— Be prepared to dissolve the belief that to be worthy of good things, and financial ease and abundance in your life, you have to pay with feeling burned out. Acting from fight or flight adrenalin mode isn’t serving you (or your work or your worth or anything else). Instead, it’s time to start trusting yourself, life and your ability to attract everything you need and be supported in who you are.
— Start a Monthly Money Tracking practice where you have a little notebook (one that you really like :) and write the month at the top, and track every single penny, gift, payment and piece of abundance that comes your way. This practice shifts your focus from what you lack and don’t have enough of, to what you have and what you are receiving: from desperation to abundance. It takes a few months but it will shift everything for you.
— Make friends with your money. Appreciate what you have, look at your accounts daily with equanimity, and pay attention to the emotional responses you have to spending money, owing money, receiving money and so on. Money is an inanimate object and yet we give it SO MUCH POWER through our emotional responses to it. Money is energy and it responds to feelings of high self-worth. The better your relationship with money, the more you like it and embrace it, instead of fear it and blame it for the troubles in your life, the more you attract it.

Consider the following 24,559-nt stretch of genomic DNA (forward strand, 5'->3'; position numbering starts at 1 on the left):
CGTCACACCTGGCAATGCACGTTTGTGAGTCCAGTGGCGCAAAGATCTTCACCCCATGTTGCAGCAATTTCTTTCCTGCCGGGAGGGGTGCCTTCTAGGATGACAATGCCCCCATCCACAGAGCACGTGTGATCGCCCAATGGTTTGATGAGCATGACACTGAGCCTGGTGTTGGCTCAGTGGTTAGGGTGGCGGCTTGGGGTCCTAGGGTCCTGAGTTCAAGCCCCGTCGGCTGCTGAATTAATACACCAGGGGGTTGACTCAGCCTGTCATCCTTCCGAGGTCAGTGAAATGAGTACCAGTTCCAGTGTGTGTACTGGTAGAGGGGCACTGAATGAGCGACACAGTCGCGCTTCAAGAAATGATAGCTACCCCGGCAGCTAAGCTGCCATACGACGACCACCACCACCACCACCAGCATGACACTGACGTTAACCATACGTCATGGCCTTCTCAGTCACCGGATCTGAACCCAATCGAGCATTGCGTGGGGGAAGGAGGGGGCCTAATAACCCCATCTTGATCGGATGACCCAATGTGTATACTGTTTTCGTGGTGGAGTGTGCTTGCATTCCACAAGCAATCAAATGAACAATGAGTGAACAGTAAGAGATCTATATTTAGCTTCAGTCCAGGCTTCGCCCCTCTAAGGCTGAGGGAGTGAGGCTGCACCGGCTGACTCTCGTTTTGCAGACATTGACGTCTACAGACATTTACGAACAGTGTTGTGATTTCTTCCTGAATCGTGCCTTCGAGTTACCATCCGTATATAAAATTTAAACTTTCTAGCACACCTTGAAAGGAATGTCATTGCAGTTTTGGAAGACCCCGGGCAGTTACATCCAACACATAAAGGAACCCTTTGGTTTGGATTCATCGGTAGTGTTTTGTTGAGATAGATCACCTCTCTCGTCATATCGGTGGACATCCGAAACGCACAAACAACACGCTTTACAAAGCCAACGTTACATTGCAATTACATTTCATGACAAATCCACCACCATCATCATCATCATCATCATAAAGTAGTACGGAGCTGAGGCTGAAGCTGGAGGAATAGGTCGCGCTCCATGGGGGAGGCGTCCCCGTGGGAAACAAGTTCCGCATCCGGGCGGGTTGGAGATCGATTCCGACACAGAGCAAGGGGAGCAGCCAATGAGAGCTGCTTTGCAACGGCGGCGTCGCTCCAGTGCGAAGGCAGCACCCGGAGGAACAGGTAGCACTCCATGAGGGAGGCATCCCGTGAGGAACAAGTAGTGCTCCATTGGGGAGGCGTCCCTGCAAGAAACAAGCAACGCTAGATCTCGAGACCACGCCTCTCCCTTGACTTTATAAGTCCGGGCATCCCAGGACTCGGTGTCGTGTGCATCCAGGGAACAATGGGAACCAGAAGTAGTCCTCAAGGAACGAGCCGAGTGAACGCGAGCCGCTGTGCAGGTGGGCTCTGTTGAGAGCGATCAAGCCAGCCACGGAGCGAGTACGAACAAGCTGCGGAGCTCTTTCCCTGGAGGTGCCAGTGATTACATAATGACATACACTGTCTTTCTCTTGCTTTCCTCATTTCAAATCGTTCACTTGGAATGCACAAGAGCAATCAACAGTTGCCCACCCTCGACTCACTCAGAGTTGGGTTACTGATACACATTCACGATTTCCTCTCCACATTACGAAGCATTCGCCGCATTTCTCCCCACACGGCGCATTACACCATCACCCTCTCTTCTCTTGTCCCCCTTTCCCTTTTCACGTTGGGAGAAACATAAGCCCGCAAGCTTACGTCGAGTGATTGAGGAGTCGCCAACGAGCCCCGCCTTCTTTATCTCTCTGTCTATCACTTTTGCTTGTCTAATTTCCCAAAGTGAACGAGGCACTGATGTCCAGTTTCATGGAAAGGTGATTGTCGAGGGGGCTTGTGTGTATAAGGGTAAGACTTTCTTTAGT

— Money loves movement. It loves being responded to and it loves speed. Every time you avoid money (by not saying “yes” to opportunities that offer you money) it will avoid you too. Start to respond to money with speed, make making money a priority and look at the beliefs that pop up when you think about it this way. Do you feel resistance to admitting that you want money and would like more of it? Don’ feel shame for wanting money. It’s the same as wanting anything: food, water, sunshine, love.
— Open a savings account that you commit to putting 10% of your earning into for the rest of this year. You need to prove to yourself and money that you can take care of it, that is safe with you, and that you are a responsible custodian. Pay yourself first, before all the bills. I know it may feel scary because you think “but I need that money to pay for my necessities!” but if you want your money circumstances to change, YOU have to change, first.
— Start a rolling manifestation list where you put down the things that you want in your life. Salt and pepper it with big and little things, and release the expectation around how it will show up. Whenever your self-worth matches the thing on your list, it will show up for you, so your job is really just to raise your self-worth by doing things that feel good and stretching yourself by saying “yes” to more. This is meant to be fun and playful as you get to exercise your imagination and stretch your ability to want and ask for (instead of playing small).
Want to join me in meeting a really BIG financial goal? Come, enrol in Affluent.